But then I asked him, "What did your prospect say next?"
We talked more about the stories he used and agreed that they clearly demonstrated the value of his organization. They were inspirational stories. They engaged the prospect. But value is somewhat intangible, no matter how realistic his stories about wonderful outcomes.
Now it was time to give the prospect a concise description of how they would accomplish the work that puts life into his promise of value. And since my client hadn't come prepared with a detailed work plan, what he offered was a clear picture of some activities and people who would be involved in the project. He gave an example of one method they might use. And he made the connection between the prospect's gift and the actual work to be done in broad categories.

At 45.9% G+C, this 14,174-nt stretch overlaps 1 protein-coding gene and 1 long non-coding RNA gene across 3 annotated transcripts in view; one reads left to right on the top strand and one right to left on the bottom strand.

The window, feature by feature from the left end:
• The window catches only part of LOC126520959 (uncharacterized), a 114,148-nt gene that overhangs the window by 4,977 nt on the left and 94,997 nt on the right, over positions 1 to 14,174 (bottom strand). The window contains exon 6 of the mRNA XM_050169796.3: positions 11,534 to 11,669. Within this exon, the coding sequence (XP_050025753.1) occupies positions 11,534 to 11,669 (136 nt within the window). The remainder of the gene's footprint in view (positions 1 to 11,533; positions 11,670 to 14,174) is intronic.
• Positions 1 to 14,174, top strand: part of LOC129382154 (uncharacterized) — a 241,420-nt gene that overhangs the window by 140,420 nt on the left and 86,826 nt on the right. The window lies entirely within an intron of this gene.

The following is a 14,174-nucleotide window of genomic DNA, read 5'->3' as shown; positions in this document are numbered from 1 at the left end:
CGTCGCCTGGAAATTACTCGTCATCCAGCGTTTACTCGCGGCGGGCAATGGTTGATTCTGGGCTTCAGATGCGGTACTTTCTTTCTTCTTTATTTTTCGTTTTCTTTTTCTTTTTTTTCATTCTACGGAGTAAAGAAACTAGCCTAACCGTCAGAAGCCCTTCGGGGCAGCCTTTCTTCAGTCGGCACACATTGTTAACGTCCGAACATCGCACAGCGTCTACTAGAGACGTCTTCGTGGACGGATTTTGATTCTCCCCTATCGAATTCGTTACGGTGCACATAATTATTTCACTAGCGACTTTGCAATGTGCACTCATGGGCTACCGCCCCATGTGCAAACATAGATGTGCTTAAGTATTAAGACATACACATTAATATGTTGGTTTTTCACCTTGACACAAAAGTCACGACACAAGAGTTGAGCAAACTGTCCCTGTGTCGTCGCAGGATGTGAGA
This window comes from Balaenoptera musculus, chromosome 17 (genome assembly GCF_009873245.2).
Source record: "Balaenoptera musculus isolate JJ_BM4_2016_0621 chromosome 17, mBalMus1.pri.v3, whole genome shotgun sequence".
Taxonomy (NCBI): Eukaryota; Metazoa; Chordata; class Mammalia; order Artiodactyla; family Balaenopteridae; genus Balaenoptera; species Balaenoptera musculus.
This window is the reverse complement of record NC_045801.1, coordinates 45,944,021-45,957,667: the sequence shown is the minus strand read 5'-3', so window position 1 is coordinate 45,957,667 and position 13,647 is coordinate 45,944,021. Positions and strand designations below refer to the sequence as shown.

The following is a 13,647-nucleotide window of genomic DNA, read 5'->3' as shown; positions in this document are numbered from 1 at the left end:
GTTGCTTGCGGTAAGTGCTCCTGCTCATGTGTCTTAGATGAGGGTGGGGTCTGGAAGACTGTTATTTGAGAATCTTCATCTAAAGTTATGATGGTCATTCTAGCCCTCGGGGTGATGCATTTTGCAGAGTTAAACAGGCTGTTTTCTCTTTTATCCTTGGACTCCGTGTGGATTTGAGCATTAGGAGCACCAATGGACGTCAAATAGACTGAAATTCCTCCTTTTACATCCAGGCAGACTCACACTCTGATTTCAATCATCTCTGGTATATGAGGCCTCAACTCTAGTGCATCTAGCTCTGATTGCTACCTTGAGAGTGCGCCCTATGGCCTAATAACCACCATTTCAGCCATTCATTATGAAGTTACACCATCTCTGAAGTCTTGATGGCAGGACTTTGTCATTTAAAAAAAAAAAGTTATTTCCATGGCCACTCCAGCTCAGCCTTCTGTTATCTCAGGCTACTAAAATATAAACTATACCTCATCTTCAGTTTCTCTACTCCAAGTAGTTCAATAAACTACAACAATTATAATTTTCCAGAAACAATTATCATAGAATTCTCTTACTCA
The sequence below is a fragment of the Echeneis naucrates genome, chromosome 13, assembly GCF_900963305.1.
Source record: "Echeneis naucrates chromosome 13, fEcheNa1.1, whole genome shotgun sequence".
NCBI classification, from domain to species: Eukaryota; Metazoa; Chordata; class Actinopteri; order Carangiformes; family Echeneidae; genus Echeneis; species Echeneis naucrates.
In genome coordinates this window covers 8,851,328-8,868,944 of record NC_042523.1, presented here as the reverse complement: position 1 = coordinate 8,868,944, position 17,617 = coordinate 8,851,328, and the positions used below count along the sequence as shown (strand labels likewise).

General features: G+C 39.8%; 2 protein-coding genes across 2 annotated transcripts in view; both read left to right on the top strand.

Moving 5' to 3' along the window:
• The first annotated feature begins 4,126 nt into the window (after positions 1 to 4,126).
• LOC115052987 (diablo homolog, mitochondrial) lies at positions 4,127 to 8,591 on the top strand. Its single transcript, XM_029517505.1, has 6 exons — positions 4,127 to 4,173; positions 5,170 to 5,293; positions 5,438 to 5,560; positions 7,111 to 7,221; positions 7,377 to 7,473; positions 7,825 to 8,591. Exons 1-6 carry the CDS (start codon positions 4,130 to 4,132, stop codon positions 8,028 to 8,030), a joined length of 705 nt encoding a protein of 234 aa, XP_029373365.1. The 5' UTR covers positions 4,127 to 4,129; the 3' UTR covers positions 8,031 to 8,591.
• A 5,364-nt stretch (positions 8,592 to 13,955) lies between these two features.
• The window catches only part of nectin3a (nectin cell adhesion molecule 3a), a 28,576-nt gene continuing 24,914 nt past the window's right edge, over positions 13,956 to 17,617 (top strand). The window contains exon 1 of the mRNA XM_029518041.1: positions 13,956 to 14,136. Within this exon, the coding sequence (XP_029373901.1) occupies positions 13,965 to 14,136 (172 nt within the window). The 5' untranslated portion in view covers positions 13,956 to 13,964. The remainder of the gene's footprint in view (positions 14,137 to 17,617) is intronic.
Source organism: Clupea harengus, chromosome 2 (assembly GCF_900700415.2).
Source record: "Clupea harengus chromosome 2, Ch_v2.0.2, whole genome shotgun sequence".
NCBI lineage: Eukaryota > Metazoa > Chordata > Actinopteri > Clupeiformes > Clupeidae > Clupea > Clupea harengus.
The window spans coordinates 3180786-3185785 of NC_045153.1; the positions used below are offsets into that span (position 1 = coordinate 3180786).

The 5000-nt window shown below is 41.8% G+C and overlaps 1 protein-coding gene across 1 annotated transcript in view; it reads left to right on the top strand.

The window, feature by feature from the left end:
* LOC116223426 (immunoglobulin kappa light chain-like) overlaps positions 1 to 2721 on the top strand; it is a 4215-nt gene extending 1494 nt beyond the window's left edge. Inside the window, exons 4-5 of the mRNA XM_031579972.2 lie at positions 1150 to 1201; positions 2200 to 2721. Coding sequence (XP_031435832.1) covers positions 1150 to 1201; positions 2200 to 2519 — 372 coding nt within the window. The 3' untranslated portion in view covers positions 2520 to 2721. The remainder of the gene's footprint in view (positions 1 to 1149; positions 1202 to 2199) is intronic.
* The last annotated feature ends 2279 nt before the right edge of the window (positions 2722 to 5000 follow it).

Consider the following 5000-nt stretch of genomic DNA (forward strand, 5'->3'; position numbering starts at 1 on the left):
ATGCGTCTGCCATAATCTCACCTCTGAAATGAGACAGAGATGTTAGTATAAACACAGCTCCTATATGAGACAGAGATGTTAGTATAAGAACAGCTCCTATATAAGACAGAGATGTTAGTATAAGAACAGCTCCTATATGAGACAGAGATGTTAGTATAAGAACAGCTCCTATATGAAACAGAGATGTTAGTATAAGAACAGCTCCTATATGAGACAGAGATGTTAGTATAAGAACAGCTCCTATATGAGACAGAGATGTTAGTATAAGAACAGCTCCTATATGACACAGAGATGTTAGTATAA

I congratulated him on a great presentation. He remarked that had he known the prospect wanted a work plan he would have written up a much more detailed proposal.
"To the contrary, what you did was the best possible response. Your prospect didn't want to know everything that's in your toolbox or every step of the process. He wanted to see if you understood how the goals could be accomplished. If you had some sense how it all works."
Remember to balance the value of the work you do with a few specifics of how you will accomplish it. If you do that, you engage your prospects with the success of your projects and instill confidence that you can deliver the anticipated value.
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